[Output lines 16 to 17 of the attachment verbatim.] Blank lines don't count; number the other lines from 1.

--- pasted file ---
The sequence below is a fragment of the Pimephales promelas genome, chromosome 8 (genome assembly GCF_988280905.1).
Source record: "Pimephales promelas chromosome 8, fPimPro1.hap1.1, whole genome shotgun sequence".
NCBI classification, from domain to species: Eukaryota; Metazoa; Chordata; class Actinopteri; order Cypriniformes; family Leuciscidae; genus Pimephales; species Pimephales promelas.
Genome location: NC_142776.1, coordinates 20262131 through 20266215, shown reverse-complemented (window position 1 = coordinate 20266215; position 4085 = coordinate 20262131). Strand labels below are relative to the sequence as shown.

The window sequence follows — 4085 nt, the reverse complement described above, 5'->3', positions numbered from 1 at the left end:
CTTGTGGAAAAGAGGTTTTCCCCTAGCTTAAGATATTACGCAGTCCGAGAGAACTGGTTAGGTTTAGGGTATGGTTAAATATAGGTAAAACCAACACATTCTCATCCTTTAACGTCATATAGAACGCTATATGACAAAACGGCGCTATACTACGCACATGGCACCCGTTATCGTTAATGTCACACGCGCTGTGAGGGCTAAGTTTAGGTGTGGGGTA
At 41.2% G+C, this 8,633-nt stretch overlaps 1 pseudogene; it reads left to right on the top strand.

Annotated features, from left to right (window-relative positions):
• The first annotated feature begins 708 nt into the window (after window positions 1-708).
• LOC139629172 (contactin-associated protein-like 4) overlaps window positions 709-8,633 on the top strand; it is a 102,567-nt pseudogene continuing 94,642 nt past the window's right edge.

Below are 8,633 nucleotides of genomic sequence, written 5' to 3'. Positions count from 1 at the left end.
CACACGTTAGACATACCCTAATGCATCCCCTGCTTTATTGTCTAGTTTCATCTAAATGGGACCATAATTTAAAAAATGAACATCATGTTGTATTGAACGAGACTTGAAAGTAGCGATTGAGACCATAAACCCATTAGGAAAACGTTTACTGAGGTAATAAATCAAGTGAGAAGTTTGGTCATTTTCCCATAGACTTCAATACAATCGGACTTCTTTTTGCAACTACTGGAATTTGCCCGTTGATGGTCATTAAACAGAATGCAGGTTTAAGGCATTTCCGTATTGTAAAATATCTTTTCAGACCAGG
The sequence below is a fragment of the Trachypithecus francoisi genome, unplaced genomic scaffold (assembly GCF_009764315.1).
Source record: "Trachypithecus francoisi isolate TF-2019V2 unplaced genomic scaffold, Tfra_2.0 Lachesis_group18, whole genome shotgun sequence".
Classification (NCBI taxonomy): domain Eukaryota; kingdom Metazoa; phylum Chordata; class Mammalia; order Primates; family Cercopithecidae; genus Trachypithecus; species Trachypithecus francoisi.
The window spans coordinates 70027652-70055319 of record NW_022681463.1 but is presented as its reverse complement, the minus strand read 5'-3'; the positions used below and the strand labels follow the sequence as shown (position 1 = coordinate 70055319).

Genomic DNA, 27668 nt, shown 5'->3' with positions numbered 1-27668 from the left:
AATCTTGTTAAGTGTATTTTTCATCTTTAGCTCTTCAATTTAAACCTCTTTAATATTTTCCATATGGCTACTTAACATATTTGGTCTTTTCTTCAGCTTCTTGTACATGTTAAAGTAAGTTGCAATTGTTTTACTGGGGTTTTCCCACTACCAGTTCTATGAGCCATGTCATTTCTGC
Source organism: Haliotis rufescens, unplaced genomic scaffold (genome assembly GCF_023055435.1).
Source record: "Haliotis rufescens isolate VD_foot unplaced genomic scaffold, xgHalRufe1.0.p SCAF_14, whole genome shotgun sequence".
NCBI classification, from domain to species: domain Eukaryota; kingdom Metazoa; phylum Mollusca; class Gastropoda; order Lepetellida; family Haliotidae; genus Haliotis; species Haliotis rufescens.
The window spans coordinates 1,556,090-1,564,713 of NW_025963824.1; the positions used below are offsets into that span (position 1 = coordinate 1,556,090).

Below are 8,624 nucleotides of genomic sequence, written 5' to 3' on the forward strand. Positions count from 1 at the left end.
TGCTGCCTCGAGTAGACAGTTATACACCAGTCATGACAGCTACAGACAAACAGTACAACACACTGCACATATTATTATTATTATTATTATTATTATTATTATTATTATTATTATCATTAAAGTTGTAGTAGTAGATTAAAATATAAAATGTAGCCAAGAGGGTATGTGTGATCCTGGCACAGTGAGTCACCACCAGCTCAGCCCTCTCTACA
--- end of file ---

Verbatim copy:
The window spans coordinates 70027652-70055319 of record NW_022681463.1 but is presented as its reverse complement, the minus strand read 5'-3'; the positions used below and the strand labels follow the sequence as shown (position 1 = coordinate 70055319).

Genomic DNA, 27668 nt, shown 5'->3' with positions numbered 1-27668 from the left: